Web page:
Self-employment meta-analysis: My takeaways from reviewing five years of lessons-learned from UX coach Whitney Hess

UX expert Whitney Hess
UX expert Whitney Hess

Independent UX consultant and coach Whitney Hess recently blogged about reaching her five-year anniversary of self-employment. I noticed she’d shared an annual “lessons-learned” post each year.

As I start the fourth month of working full-time on Agency Firebox—solving business problems for owners of marketing agencies—I was curious to see what Whitney reported learning each year. I reviewed the posts to see what stood out to me from each of her annual updates.

My takeaway from Whitney’s Year 0: Compelled to Act

Whitney shared:

The notion of working for myself has always been there, lurking in the dark recesses of my mind. My parents are entrepreneurs and have been running their successful public relations firm, HWH PR, for more than 30 years. That’s what I grew up knowing.

I felt the same thing earlier this year. I grew up helping in my family’s small business, and I grew up hearing stories about my grandfather flying around the world as a management consultant to global corporations. I started my first business in high school, as a web designer and technology consultant to clients in the D.C. area.

As the head of business operations (as an employee) at two agencies, I’ve loved helping marketing agency owners make their businesses better, but I was ready to lead my own thing.

My takeaway from Whitney’s Year 1: Survive a reactive schedule

Whitney shared:

My life couldn’t be more different than it was a year ago today: My schedule is a war of attrition. No two days are alike. I’m in constant selling mode just trying to keep my pipeline full. At any given time 15 things are dividing my attention. I’m almost fully booked for three weeks out, but I couldn’t tell you for certain where I’ll be in three months. … I chase down money like a mobster. I clock more miles around New York City than a traveling salesman… I don’t have a boss and yet I have more people to answer to than ever before. I’m constantly doubting myself and constantly reassuring myself and constantly thinking I’m insane and brilliant and insane. I feel like a shark that will sink if it stops swimming. Manic doesn’t even begin to describe my state of mind.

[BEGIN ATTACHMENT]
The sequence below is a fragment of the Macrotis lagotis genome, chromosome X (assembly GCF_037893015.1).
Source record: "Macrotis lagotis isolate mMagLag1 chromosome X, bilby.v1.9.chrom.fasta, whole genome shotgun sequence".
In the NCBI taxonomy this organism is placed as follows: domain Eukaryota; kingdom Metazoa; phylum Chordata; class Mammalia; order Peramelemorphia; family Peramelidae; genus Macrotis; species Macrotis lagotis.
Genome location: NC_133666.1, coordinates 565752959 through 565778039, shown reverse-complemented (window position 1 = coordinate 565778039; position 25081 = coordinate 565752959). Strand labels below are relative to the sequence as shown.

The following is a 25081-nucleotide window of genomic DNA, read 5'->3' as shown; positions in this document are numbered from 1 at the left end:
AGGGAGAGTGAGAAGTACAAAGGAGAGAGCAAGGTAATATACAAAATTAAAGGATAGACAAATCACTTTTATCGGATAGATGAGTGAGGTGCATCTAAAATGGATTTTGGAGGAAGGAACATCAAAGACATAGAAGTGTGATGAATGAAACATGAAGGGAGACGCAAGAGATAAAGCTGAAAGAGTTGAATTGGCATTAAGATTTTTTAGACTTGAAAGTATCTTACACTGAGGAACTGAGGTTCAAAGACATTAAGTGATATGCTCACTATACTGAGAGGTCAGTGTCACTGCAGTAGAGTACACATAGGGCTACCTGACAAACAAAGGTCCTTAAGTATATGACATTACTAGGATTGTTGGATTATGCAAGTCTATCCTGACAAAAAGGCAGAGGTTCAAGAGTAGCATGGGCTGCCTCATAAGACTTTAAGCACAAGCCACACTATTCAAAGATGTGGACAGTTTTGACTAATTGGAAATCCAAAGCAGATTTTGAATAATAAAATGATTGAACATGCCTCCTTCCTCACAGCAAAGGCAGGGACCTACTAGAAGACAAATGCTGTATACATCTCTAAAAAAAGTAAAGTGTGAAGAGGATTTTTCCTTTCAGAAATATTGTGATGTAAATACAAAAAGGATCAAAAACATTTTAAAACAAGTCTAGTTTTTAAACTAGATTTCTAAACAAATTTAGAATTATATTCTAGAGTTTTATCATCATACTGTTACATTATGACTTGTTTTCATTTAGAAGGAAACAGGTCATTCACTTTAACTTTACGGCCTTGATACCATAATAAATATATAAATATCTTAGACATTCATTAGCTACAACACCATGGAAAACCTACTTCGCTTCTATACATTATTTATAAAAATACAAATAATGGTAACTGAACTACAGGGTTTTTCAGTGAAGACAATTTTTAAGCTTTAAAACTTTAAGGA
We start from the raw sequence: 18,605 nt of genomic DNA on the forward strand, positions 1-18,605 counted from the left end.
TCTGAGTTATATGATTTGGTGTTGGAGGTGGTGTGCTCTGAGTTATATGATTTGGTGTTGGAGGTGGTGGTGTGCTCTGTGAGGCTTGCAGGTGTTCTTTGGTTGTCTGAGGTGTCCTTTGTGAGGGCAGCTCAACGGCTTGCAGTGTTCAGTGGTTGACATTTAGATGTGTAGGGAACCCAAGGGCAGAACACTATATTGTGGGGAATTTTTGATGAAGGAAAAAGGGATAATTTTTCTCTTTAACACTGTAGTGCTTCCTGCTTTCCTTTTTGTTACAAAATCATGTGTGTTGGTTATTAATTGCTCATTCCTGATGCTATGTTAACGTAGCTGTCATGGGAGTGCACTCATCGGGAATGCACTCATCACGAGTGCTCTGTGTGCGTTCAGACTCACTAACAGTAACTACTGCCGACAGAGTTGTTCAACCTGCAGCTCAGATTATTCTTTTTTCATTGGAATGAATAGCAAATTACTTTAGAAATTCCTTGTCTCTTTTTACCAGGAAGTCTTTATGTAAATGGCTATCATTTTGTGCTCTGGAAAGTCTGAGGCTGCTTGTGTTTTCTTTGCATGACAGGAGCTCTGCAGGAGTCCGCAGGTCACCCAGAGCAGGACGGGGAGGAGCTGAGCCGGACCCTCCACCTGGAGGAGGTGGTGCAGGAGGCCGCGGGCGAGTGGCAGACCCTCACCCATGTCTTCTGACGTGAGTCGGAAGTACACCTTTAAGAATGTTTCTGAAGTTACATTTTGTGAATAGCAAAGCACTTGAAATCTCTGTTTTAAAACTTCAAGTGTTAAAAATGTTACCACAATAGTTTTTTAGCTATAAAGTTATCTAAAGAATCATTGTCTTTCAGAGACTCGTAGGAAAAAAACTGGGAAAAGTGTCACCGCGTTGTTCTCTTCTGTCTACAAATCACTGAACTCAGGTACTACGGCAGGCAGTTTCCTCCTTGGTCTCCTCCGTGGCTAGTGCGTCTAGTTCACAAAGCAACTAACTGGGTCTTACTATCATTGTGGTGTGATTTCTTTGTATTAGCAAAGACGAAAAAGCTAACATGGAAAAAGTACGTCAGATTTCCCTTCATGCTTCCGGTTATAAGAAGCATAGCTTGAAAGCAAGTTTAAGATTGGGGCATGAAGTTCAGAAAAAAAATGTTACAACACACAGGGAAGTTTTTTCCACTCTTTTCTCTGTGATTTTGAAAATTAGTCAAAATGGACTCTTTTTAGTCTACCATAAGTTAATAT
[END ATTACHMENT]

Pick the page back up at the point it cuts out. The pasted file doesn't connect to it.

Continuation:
I’m there now, in getting pulled in a million directions. A colleague recommended that I spend 70% of my time on sales. I’m not there yet, but it feels like that sometimes.

My takeaway from Whitney’s Year 2: Be strategic

Whitney shared:

Last year … I was a chicken with my head cut off, and I was feeling it hard. I knew I needed to make a change. So I created a strategic plan for how I wanted to move my business forward and how I wanted to better live my life — and now, looking back at Year 2, I’m happy to say that I stuck to it.

From August 2008 to August 2009 (Year 1), I had contracts with 17 clients. I was juggling far too much work with an unsustainable schedule of meetings from 9am-6pm, a four-hour break for events and social life, and production work from 10pm-4am. I was a friggin’ zombie, double-booking, pushing deadlines, eating crap, losing touch with friends, and desperately searching for air.

I was told by a close friend and mentor to raise my rates, so I did, and continue to. … After crunching the numbers, I discovered that I made 270% more money per project in year two, meaning that on average my project rates were almost 3x the size year-over-year. That’s pretty damn cool.

There’s another stat that I’m particularly proud of: In Year 1, 7.3% of my invoices were unpaid; in Year 2, a staggering 0% unpaid. This feat doesn’t just tell me that I got better at collecting money, but that I got better at choosing clients.

Best of all, I worked less. I stopped most (though not all) of my late-night shifts, and spent a lot more time speaking at conferences, writing, and reconnecting with my friends and myself.

My internal goal is to be getting less than 50% of my revenue from hourly consulting by Year 3 (that is, the rest would be from training, information products, group coaching, and other sources where revenues aren’t directly tied to hours of work). My accountant laughed at that timeline—she said it’s a good goal, but to not beat myself up if it takes longer than three years.